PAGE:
Date of Award
Doctor of Philosophy (PhD)
Tryfon T. Charalampopoulos
In-situ light scattering measurements are combined with chemical analysis of sampled soot particles to elucidate the mechanisms through which iron addition affects soot formation and growth processes in fuel-rich, premixed propane and oxygen flames. Soot particle optical inhomogeneity resulting from the addition of iron is accounted for in the light scattering analysis using an effective refractive index model. The influence of iron addition on soot particle diameters, number densities, volume fractions, surface areas, and specific growth rates is investigated. In addition, X-ray photoelectron spectroscopy was used to determine the chemical state of iron species throughout the flame. The analysis revealed that the iron oxide Fe$\sb2$O$\sb3$ is the only dominant species within the soot particles, corresponding to residence times from 10 to 32 milliseconds. The influence of iron addition on soot particle parameters is assessed and the important reaction mechanisms involving iron in sooting flames are discussed. It is proposed that Fe$\sb2$O$\sb3$ catalysis of carbon oxidation by oxygen to carbon monoxide and carbon dioxide in the soot burnout zone is the primary soot suppressing mechanism of iron in flames.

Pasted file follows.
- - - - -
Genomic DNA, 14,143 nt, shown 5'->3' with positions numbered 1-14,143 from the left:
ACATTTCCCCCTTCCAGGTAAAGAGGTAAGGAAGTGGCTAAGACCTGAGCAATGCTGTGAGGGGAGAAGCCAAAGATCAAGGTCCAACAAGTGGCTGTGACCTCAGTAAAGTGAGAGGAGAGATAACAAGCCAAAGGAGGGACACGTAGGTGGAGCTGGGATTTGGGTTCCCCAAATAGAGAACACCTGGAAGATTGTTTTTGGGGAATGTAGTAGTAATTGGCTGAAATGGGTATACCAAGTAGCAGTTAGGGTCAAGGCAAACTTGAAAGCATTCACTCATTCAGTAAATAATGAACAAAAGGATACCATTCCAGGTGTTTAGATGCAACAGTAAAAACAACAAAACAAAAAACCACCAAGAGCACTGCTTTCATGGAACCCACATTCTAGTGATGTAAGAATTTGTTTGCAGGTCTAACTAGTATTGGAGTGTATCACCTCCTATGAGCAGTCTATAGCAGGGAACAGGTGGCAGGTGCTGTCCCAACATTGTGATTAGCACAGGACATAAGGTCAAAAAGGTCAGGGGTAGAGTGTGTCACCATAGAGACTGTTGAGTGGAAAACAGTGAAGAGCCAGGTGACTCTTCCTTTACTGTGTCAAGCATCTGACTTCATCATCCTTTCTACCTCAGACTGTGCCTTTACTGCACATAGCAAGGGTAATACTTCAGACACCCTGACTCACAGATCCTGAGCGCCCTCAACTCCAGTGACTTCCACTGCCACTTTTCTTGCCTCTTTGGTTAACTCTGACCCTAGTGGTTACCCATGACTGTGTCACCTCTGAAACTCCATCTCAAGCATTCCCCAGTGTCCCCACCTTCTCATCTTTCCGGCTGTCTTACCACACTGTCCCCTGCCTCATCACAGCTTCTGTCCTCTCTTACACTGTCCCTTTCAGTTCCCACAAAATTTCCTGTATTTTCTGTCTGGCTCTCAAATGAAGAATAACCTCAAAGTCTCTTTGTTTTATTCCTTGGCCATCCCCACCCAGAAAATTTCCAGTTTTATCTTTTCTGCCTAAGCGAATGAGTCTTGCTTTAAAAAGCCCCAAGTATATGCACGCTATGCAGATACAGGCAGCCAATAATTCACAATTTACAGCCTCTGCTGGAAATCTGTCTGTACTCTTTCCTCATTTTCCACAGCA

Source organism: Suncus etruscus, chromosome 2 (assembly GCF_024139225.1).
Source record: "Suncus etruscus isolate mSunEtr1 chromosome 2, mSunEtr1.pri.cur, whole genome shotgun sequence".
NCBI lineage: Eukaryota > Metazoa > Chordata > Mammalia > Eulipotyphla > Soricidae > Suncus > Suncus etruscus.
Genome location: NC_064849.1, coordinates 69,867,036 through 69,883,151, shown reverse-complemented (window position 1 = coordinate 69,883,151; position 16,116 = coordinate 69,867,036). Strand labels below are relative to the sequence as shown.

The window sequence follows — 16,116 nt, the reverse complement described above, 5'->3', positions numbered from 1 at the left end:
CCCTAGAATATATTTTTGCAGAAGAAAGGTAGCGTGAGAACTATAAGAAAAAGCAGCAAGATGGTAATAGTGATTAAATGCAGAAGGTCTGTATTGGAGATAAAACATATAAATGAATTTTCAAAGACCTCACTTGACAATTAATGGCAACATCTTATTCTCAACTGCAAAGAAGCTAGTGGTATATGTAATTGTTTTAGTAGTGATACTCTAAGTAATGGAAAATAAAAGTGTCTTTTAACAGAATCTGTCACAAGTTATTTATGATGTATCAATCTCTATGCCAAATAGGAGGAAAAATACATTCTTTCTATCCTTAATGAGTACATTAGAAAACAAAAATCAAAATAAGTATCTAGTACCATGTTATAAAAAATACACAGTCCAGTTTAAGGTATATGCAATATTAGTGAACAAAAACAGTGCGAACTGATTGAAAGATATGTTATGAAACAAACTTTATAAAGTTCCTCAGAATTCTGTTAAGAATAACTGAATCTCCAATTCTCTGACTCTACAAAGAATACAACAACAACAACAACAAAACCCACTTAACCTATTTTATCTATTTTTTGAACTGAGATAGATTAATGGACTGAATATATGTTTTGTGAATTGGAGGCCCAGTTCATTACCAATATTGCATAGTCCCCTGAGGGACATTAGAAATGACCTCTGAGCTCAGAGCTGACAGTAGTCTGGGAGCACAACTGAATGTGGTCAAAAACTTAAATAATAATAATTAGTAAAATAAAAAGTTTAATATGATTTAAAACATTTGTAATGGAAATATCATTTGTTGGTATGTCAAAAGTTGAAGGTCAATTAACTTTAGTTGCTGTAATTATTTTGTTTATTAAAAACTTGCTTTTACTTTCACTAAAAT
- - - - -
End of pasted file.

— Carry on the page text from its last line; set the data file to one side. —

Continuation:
Hahn, David Worthington, "Soot Suppressing Mechanisms of Iron in Premixed Hydrocarbon Flames." (1992). LSU Historical Dissertations and Theses. 5310.